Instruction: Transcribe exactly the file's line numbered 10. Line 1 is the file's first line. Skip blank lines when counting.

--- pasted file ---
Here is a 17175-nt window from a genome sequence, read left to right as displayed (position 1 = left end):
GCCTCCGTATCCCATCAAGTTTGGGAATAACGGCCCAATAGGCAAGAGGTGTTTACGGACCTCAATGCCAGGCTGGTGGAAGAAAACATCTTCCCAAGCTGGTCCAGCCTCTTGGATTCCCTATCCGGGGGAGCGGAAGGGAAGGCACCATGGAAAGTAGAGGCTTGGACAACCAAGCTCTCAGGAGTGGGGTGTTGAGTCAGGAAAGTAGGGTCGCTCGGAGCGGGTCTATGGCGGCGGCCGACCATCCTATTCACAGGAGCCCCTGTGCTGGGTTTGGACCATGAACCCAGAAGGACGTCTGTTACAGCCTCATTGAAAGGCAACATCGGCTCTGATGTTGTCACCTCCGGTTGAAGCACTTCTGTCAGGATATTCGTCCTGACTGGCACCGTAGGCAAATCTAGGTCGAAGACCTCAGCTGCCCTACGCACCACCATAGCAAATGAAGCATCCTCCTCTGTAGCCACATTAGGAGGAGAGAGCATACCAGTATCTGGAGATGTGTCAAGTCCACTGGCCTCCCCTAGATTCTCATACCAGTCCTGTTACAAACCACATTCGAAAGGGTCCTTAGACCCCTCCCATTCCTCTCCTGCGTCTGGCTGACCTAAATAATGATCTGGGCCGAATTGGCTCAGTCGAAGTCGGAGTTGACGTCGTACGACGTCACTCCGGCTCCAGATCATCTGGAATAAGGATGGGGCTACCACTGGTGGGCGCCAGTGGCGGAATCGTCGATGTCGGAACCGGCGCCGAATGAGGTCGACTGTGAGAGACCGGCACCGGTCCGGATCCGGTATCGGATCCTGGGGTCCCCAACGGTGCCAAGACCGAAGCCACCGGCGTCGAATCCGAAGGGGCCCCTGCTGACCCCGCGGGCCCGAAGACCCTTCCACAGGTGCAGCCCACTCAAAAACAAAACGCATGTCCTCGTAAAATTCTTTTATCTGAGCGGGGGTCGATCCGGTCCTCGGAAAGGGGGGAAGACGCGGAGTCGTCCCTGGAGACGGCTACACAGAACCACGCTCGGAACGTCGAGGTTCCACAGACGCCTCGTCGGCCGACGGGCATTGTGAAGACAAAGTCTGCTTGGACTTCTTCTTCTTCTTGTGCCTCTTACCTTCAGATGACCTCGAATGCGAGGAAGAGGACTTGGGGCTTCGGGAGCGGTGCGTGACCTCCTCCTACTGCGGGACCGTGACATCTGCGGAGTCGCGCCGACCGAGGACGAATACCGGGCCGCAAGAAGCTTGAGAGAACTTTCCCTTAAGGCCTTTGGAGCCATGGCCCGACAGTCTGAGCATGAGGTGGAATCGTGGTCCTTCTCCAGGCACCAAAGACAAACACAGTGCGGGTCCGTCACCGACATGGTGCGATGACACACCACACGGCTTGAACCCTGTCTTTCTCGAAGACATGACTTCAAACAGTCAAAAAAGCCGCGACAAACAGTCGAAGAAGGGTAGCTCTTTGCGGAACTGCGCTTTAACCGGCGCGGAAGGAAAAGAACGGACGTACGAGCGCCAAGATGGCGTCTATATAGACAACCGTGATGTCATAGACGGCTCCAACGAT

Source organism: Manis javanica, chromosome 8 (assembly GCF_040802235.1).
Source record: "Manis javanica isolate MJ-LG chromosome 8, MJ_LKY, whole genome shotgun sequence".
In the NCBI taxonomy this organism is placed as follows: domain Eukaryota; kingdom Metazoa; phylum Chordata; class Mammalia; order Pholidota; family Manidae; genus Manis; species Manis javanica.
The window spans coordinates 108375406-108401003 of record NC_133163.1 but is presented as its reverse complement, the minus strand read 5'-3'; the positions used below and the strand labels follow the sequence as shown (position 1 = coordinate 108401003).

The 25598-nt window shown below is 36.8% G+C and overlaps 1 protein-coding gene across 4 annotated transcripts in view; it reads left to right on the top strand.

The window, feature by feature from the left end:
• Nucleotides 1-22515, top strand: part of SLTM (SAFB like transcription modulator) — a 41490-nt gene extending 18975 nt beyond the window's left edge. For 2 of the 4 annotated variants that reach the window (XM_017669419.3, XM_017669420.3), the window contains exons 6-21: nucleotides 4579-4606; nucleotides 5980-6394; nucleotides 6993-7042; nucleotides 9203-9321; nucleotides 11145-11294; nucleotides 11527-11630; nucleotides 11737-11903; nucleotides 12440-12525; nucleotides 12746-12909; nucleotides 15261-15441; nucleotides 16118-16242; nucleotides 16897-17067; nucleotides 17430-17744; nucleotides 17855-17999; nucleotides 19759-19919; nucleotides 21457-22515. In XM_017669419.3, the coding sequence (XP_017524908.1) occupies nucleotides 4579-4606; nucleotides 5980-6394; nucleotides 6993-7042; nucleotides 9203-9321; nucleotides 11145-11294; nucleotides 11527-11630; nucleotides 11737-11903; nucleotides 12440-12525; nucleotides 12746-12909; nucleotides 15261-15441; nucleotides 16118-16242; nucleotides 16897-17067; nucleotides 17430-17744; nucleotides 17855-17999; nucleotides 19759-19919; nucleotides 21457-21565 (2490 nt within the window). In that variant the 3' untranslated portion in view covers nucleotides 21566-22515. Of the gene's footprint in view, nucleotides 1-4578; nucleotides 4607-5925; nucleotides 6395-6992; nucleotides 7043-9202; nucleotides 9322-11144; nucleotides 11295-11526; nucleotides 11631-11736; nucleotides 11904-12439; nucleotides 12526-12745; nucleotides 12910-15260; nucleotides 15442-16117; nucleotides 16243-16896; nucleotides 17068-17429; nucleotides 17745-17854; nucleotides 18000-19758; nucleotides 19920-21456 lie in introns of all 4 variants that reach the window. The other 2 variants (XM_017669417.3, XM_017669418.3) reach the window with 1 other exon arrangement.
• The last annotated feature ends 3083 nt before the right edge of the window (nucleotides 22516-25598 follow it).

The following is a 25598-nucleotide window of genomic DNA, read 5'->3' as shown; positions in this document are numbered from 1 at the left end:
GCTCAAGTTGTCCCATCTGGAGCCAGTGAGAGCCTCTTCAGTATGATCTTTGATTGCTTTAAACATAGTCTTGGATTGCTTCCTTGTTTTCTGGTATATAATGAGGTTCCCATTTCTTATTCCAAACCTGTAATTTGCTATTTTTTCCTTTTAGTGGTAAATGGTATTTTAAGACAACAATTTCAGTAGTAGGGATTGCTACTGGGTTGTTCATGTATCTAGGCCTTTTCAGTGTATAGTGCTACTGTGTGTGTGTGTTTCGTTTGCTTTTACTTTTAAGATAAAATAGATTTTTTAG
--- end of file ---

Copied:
• The last annotated feature ends 3083 nt before the right edge of the window (nucleotides 22516-25598 follow it).